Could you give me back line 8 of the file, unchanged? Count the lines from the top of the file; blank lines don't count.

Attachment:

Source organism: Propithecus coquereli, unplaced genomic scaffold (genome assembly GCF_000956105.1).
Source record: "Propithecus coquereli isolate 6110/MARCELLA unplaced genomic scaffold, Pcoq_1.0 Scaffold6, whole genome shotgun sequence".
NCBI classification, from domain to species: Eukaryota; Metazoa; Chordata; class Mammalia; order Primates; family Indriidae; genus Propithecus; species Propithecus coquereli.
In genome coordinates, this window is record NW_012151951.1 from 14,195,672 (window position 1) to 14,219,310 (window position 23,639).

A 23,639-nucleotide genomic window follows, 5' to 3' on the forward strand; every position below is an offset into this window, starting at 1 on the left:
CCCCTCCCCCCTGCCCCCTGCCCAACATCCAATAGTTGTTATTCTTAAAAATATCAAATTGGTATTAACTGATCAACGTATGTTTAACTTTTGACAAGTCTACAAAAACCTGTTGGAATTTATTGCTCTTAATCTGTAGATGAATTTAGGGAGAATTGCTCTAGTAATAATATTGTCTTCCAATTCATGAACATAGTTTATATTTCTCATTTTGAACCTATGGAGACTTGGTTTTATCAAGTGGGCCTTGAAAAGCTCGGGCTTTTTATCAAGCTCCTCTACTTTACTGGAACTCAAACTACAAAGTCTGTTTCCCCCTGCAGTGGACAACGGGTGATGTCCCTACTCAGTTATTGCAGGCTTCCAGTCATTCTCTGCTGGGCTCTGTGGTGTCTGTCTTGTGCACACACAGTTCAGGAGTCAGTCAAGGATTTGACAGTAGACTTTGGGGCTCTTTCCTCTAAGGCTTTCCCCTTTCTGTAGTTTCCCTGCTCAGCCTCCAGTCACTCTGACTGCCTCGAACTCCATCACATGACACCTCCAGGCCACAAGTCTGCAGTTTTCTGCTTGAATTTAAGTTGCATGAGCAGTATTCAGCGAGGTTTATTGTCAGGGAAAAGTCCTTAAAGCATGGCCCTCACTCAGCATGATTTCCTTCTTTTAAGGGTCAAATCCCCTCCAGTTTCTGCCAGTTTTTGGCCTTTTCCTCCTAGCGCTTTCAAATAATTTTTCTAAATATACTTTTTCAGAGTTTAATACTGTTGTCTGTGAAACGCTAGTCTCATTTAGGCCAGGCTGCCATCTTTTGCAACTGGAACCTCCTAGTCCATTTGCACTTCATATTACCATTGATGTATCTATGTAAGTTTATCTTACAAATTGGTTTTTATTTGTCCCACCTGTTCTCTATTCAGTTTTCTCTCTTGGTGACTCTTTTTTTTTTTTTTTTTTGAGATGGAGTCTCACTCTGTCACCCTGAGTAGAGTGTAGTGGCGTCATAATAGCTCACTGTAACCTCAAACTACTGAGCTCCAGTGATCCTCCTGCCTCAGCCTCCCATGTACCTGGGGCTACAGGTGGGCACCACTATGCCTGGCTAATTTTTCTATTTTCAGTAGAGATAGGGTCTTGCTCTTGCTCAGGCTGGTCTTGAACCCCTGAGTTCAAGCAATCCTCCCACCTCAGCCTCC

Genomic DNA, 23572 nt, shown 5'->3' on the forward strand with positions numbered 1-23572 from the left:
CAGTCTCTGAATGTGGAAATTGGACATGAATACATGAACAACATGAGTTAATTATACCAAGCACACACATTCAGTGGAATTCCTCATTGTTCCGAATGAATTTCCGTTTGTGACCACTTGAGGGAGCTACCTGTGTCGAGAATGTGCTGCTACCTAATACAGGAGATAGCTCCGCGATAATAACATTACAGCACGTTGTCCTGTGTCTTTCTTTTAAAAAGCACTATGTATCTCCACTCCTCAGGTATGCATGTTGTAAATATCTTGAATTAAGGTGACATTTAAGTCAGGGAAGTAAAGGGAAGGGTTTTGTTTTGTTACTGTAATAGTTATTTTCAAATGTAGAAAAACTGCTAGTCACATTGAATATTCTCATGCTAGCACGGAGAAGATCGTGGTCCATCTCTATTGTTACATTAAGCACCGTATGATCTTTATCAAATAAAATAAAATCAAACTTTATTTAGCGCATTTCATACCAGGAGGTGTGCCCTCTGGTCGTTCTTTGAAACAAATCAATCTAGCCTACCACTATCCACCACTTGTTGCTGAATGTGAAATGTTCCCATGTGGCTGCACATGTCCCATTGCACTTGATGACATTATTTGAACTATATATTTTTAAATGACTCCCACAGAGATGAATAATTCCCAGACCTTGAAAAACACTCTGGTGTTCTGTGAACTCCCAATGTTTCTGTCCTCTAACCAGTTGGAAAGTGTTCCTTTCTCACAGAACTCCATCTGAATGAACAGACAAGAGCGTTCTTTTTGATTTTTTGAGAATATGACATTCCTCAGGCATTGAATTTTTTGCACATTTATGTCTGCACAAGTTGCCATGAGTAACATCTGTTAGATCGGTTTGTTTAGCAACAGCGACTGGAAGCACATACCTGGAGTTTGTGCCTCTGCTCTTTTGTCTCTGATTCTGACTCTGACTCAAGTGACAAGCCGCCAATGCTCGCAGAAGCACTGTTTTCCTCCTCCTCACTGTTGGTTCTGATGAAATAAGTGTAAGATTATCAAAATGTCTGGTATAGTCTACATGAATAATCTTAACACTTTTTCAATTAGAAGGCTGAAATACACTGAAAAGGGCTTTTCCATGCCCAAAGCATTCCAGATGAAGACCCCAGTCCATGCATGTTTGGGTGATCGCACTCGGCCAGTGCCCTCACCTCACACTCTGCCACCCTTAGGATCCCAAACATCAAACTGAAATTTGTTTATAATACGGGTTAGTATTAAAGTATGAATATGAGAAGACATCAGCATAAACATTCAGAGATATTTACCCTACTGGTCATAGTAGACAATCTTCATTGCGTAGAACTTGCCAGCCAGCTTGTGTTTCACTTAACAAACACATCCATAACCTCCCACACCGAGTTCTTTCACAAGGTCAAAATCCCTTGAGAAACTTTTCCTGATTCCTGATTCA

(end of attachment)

CAGTCTCTGAATGTGGAAATTGGACATGAATACATGAACAACATGAGTTAATTATACCAAGCACACACATTCAGTGGAATTCCTCATTGTTCCGAATGAATTTCCGTTTGTGACCACTTGAGGGAGCTACCTGTGTCGAGAATGTGCTGCTACCTAATACAGGAGATAGCTCCGCGATAATAACATTACAGCACGTTGTCCTGTGTCTTTCTTTTAAAAAGCACTATGTATCTCCACTCCTCAGGTATGCATGTTGTAAATATCTTGAATTAAGGTGACATTTAAGTCAGGGAAGTAAAGGGAAGGGTTTTGTTTTGTTACTGTAATAGTTATTTTCAAATGTAGAAAAACTGCTAGTCACATTGAATATTCTCATGCTAGCACGGAGAAGATCGTGGTCCATCTCTATTGTTACATTAAGCACCGTATGATCTTTATCAAATAAAATAAAATCAAACTTTATTTAGCGCATTTCATACCAGGAGGTGTGCCCTCTGGTCGTTCTTTGAAACAAATCAATCTAGCCTACCACTATCCACCACTTGTTGCTGAATGTGAAATGTTCCCATGTGGCTGCACATGTCCCATTGCACTTGATGACATTATTTGAACTATATATTTTTAAATGACTCCCACAGAGATGAATAATTCCCAGACCTTGAAAAACACTCTGGTGTTCTGTGAACTCCCAATGTTTCTGTCCTCTAACCAGTTGGAAAGTGTTCCTTTCTCACAGAACTCCATCTGAATGAACAGACAAGAGCGTTCTTTTTGATTTTTTGAGAATATGACATTCCTCAGGCATTGAATTTTTTGCACATTTATGTCTGCACAAGTTGCCATGAGTAACATCTGTTAGATCGGTTTGTTTAGCAACAGCGACTGGAAGCACATACCTGGAGTTTGTGCCTCTGCTCTTTTGTCTCTGATTCTGACTCTGACTCAAGTGACAAGCCGCCAATGCTCGCAGAAGCACTGTTTTCCTCCTCCTCACTGTTGGTTCTGATGAAATAAGTGTAAGATTATCAAAATGTCTGGTATAGTCTACATGAATAATCTTAACACTTTTTCAATTAGAAGGCTGAAATACACTGAAAAGGGCTTTTCCATGCCCAAAGCATTCCAGATGAAGACCCCAGTCCATGCATGTTTGGGTGATCGCACTCGGCCAGTGCCCTCACCTCACACTCTGCCACCCTTAGGATCCCAAACATCAAACTGAAATTTGTTTATAATACGGGTTAGTATTAAAGTATGAATATGAGAAGACATCAGCATAAACATTCAGAGATATTTACCCTACTGGTCATAGTAGACAATCTTCATTGCGTAGAACTTGCCAGCCAGCTTGTGTTTCACTTAACAAACACATCCATAACCTCCCACACCGAGTTCTTTCACAAGGTCAAAATCCCTTGAGAAACTTTTCCTGATTCCTGATTCA